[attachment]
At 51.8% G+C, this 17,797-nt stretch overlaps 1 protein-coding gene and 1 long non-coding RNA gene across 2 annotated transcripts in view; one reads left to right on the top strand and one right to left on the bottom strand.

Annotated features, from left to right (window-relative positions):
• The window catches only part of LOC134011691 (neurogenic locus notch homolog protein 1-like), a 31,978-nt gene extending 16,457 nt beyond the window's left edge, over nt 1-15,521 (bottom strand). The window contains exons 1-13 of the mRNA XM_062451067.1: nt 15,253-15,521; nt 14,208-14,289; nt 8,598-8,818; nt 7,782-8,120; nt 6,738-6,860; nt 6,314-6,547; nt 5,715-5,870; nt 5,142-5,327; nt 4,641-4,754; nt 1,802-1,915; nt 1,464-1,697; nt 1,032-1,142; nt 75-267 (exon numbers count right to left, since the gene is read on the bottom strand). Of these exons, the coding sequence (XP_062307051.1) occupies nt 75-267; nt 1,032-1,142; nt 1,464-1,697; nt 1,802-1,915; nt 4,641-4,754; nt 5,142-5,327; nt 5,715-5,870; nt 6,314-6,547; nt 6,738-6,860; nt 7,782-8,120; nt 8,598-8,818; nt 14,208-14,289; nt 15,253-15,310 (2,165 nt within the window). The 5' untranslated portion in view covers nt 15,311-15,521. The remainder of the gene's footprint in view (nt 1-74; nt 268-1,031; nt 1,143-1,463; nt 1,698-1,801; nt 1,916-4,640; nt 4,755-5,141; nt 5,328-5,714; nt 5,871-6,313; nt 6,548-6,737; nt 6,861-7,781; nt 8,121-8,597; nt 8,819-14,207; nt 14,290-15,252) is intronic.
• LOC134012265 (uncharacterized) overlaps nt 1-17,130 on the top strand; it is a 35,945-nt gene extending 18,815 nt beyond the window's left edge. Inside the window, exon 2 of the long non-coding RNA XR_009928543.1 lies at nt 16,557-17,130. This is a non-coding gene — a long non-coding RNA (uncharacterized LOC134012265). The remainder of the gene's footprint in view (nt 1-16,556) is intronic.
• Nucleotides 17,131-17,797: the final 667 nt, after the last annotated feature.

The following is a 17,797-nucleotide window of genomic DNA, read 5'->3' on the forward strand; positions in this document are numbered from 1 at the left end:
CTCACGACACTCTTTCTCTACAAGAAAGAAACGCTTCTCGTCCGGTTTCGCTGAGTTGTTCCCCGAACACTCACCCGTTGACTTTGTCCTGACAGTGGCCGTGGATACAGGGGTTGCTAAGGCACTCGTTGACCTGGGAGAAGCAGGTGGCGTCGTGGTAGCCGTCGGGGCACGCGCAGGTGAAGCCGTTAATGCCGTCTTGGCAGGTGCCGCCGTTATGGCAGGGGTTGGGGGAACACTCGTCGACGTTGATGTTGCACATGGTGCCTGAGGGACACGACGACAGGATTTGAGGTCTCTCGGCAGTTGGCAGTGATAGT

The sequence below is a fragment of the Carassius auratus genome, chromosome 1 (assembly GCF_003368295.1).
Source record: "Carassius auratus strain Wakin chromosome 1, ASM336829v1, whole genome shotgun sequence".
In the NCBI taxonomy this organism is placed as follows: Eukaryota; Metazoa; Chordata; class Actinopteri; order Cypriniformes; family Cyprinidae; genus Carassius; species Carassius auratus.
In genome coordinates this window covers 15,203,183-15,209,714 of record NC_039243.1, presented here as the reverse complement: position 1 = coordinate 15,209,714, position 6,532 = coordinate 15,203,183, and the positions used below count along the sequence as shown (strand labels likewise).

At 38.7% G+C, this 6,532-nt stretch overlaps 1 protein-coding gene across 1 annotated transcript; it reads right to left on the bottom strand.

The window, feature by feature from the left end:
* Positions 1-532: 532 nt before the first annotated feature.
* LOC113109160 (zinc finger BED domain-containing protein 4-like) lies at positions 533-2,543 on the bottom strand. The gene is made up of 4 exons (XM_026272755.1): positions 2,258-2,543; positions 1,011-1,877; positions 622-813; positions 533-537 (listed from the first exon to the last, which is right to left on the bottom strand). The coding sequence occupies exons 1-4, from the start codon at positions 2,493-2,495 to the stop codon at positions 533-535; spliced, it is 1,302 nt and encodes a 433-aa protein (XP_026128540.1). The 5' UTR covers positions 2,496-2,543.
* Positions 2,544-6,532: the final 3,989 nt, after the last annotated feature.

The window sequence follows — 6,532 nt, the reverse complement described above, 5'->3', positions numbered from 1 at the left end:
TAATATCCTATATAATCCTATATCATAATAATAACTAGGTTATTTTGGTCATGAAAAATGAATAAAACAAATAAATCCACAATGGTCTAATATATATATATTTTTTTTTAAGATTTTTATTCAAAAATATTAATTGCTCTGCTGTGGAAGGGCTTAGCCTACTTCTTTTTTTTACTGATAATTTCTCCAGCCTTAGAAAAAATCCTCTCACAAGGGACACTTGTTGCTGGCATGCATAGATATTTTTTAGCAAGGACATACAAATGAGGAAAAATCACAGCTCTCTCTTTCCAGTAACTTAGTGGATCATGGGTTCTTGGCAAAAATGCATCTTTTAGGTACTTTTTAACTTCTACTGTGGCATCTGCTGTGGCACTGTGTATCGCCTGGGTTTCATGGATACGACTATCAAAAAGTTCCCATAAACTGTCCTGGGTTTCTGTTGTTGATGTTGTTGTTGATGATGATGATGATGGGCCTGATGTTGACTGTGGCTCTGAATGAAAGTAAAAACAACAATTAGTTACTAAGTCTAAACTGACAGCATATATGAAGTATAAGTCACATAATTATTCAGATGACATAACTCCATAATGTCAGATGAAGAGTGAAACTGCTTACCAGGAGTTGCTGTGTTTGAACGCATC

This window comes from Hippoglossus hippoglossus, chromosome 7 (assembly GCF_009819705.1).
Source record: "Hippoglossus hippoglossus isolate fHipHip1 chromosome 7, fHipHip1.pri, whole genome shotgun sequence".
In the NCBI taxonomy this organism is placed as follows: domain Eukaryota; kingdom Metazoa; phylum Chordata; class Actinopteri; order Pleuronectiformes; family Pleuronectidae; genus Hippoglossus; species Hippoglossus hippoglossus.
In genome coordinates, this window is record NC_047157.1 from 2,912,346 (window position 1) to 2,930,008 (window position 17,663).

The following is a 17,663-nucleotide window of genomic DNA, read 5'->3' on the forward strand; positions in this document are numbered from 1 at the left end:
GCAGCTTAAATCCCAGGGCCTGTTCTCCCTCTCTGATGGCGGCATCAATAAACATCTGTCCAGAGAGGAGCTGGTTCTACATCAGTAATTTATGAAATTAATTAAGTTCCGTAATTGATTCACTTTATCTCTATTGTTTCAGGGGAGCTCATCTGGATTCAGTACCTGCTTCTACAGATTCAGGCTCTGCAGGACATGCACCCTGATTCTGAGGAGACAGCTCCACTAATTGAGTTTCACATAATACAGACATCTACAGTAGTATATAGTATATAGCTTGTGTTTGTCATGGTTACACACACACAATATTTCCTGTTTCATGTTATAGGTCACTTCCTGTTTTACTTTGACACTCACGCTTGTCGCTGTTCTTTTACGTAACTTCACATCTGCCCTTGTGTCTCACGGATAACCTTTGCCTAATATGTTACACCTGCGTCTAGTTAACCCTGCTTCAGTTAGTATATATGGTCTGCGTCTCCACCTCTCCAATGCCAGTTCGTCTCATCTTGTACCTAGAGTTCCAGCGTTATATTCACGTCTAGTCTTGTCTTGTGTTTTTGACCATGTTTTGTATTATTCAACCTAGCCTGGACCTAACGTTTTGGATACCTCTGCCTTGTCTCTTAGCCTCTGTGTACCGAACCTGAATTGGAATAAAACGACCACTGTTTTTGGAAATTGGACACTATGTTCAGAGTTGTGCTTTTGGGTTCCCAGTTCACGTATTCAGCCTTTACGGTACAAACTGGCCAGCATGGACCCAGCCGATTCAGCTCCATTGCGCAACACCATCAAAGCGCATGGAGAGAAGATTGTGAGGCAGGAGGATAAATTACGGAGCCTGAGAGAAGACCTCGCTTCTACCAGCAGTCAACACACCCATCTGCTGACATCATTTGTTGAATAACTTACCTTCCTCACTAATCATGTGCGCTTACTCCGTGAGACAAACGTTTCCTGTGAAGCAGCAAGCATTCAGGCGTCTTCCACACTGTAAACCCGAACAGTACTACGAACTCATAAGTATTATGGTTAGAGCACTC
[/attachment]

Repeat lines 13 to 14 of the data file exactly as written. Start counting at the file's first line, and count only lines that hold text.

The window, feature by feature from the left end:
* Positions 1-532: 532 nt before the first annotated feature.